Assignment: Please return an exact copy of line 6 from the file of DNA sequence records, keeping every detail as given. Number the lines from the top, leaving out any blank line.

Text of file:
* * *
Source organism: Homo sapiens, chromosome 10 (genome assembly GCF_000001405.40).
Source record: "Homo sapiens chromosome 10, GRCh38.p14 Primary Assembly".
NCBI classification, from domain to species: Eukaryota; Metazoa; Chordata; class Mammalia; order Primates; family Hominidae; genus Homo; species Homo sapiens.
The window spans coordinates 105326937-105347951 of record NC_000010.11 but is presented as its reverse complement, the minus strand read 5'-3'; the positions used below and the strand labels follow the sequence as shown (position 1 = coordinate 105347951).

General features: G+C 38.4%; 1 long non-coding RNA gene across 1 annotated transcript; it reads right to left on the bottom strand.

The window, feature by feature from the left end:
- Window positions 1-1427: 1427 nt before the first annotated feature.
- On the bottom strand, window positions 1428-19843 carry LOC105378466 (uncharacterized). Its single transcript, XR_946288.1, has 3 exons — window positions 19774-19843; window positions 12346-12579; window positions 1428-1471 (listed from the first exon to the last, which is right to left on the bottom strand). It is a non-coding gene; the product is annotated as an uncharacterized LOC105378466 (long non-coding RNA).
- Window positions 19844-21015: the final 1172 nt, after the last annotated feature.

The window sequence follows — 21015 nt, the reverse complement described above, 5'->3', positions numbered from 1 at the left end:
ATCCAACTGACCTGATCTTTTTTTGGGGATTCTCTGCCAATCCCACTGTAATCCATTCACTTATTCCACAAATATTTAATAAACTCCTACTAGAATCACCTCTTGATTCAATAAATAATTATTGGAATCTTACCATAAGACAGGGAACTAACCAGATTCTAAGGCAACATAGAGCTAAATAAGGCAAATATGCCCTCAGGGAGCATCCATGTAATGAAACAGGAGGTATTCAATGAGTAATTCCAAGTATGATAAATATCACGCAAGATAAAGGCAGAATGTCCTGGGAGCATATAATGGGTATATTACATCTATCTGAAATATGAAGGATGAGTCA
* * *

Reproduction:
The window, feature by feature from the left end: